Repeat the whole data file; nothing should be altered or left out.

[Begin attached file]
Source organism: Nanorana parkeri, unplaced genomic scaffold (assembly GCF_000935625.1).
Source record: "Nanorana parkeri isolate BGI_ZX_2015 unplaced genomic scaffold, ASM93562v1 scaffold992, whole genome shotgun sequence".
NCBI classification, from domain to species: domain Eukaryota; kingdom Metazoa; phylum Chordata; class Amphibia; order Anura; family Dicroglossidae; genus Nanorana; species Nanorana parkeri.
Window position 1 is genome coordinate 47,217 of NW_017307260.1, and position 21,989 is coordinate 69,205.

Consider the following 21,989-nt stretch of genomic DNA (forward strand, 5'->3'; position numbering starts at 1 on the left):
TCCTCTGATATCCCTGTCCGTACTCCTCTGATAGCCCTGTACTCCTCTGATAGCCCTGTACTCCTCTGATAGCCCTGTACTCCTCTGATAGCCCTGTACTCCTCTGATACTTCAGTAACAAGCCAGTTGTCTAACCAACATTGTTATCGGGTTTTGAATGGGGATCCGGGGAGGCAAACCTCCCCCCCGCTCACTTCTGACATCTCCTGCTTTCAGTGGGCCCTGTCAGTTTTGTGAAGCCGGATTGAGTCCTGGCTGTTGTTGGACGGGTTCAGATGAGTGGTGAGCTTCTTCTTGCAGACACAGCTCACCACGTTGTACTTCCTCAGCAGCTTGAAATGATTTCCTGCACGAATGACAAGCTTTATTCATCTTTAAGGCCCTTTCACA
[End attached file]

Source organism: Nanorana parkeri, unplaced genomic scaffold (assembly GCF_000935625.1).
Source record: "Nanorana parkeri isolate BGI_ZX_2015 unplaced genomic scaffold, ASM93562v1 scaffold992, whole genome shotgun sequence".
NCBI classification, from domain to species: domain Eukaryota; kingdom Metazoa; phylum Chordata; class Amphibia; order Anura; family Dicroglossidae; genus Nanorana; species Nanorana parkeri.
Window position 1 is genome coordinate 47,217 of NW_017307260.1, and position 21,989 is coordinate 69,205.

Consider the following 21,989-nt stretch of genomic DNA (forward strand, 5'->3'; position numbering starts at 1 on the left):
TCCTCTGATATCCCTGTCCGTACTCCTCTGATAGCCCTGTACTCCTCTGATAGCCCTGTACTCCTCTGATAGCCCTGTACTCCTCTGATAGCCCTGTACTCCTCTGATACTTCAGTAACAAGCCAGTTGTCTAACCAACATTGTTATCGGGTTTTGAATGGGGATCCGGGGAGGCAAACCTCCCCCCCGCTCACTTCTGACATCTCCTGCTTTCAGTGGGCCCTGTCAGTTTTGTGAAGCCGGATTGAGTCCTGGCTGTTGTTGGACGGGTTCAGATGAGTGGTGAGCTTCTTCTTGCAGACACAGCTCACCACGTTGTACTTCCTCAGCAGCTTGAAATGATTTCCTGCACGAATGACAAGCTTTATTCATCTTTAAGGCCCTTTCACA